"A Constant Savior and a Better City"
As we come to the final chapter of Hebrews, we are reminded that we are all reading an epistle. You may have been so captivated by these long and lengthy arguments about a new and better covenant that you lost sight of the fact that this was a letter—a letter written by an unknown author, yes, but nonetheless, a letter written to believers. In Hebrews 13, the author gives readers many ethical exhortations, which is common in epistles. He implores them to show love to one another through their hospitality, through providing an encouraging presence to those in prison, and through marital faithfulness. The danger of greed is addressed. The readers are encouraged to follow their leaders faithfully and not to be led astray by those who preach a false gospel, proclaiming that certain food laws must be followed to be a part of God’s kingdom in Christ.
All of these ethical concerns are grounded in two key truths found in verses 1–19. First, we are reminded in Hebrews 13:8 that “Jesus Christ is the same yesterday and today and forever.” Even if Christian leaders are tortured and put in prison, even if they are martyred for their faith, even if they are uncovered as hypocrites who were leading people astray, believers are reminded that Jesus is the true source of hope. Even the best of people will disappoint us, but Christ will never lead us astray. This truth gives us comfort as we pick up our cross and suffer as Christ did, going outside the camp to “bear the reproach He endured” (Hebrews 13:13). This good word, written to believers suffering for their faith, provided much-needed encouragement because it reminded them that their Lord also suffered. We don’t suffer alone; we trust that Jesus suffered for us and that He is suffering with us in all of life’s trials and tribulations. He is a constant Savior, a faithful High Priest who “knows our needs, to our weakness is no stranger” (John Sullivan Dwight, “O Holy Night”), and yet who is never changing and who promises He will never leave or forsake us.
We also trust that this suffering is temporary. The second key truth in this passage comes in verse 14: “For here we have no lasting city, but we seek the city that is to come” (Hebrews 13:14 ESV). The author of Hebrews wants readers to understand that everything around them is temporary. The money they possess, the homes they live in, the jobs they hold, the things they’ve collected over the years, and their place in society will one day fade away because the earthly city they are living in was never built to last forever. In light of that truth, believers ought to hold loosely to all of these temporal things which will pass away. In Hebrews 12, we learned that the only kingdom that cannot be shaken is the one yet to come; the only city that will never fade is the one instituted by God and is the city we seek. Because of this great truth, we can endure suffering, persecution, and hardship of every kind because we know we are citizens of heaven and a better city awaits us.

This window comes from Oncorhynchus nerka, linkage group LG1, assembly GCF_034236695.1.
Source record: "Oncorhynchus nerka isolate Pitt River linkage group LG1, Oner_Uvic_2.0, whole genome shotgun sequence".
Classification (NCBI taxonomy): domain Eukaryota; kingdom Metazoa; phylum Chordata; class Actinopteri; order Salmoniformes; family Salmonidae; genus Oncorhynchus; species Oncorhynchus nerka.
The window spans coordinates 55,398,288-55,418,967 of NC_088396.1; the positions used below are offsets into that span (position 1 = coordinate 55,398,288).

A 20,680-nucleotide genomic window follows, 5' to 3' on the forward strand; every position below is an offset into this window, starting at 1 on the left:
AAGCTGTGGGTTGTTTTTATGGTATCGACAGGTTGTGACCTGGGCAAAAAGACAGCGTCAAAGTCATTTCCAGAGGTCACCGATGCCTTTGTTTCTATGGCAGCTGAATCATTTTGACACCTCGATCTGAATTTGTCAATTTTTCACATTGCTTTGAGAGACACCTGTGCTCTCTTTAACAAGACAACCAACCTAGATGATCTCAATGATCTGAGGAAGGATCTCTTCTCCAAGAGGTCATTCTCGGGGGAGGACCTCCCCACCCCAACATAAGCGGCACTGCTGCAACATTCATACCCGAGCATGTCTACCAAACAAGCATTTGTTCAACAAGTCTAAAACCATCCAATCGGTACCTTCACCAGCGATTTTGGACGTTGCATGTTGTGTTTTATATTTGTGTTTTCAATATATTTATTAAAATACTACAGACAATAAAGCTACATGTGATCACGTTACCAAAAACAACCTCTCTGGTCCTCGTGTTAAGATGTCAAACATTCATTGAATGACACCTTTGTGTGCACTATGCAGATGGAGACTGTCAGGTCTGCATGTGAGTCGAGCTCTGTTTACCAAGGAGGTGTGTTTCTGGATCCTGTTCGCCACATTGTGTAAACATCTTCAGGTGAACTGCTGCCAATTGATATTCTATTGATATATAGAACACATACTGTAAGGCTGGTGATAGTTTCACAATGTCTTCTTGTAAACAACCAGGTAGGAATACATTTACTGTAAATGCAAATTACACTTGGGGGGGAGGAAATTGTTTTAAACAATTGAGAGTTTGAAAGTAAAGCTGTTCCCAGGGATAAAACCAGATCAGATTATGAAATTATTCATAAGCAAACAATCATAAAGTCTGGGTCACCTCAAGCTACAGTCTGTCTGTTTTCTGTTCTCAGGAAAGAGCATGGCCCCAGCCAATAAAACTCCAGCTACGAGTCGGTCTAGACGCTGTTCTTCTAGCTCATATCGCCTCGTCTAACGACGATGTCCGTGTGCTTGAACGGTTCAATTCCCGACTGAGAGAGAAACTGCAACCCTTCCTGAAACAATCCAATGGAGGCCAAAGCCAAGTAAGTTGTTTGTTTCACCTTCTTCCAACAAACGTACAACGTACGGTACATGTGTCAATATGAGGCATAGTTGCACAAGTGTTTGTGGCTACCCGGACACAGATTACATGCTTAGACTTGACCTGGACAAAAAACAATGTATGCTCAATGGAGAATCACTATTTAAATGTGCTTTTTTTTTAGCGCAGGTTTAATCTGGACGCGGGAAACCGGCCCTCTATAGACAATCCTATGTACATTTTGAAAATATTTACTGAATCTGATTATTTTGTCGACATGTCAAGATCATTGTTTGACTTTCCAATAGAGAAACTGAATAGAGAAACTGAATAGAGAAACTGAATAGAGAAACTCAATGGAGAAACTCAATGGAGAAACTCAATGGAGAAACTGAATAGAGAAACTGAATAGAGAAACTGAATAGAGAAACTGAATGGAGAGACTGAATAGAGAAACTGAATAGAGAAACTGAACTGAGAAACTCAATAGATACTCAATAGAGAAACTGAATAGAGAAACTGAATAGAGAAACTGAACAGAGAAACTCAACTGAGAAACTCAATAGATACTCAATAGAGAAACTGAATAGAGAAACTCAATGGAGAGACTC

This, after all, is the great hope we celebrate at Advent and Christmas; as we look back on Christ’s first coming to the world, we also look forward in hope to the day when He will return, when we will possess that long-awaited city, where we will dwell in the presence of God forever.
Hebrews 13:1-19 (ESV):
1 Let brotherly love continue. 2 Do not neglect to show hospitality to strangers, for thereby some have entertained angels unawares. 3 Remember those who are in prison, as though in prison with them, and those who are mistreated, since you also are in the body. 4 Let marriage be held in honor among all, and let the marriage bed be undefiled, for God will judge the sexually immoral and adulterous. 5 Keep your life free from love of money, and be content with what you have, for he has said, “I will never leave you nor forsake you.” 6 So we can confidently say,
“The Lord is my helper;
I will not fear;
what can man do to me?”
7 Remember your leaders, those who spoke to you the word of God. Consider the outcome of their way of life, and imitate their faith. 8 Jesus Christ is the same yesterday and today and forever. 9 Do not be led away by diverse and strange teachings, for it is good for the heart to be strengthened by grace, not by foods, which have not benefited those devoted to them. 10 We have an altar from which those who serve the tent have no right to eat. 11 For the bodies of those animals whose blood is brought into the holy places by the high priest as a sacrifice for sin are burned outside the camp. 12 So Jesus also suffered outside the gate in order to sanctify the people through his own blood. 13 Therefore let us go to him outside the camp and bear the reproach he endured. 14 For here we have no lasting city, but we seek the city that is to come. 15 Through him then let us continually offer up a sacrifice of praise to God, that is, the fruit of lips that acknowledge his name. 16 Do not neglect to do good and to share what you have, for such sacrifices are pleasing to God.
17 Obey your leaders and submit to them, for they are keeping watch over your souls, as those who will have to give an account. Let them do this with joy and not with groaning, for that would be of no advantage to you.
18 Pray for us, for we are sure that we have a clear conscience, desiring to act honorably in all things. 19 I urge you the more earnestly to do this in order that I may be restored to you the sooner.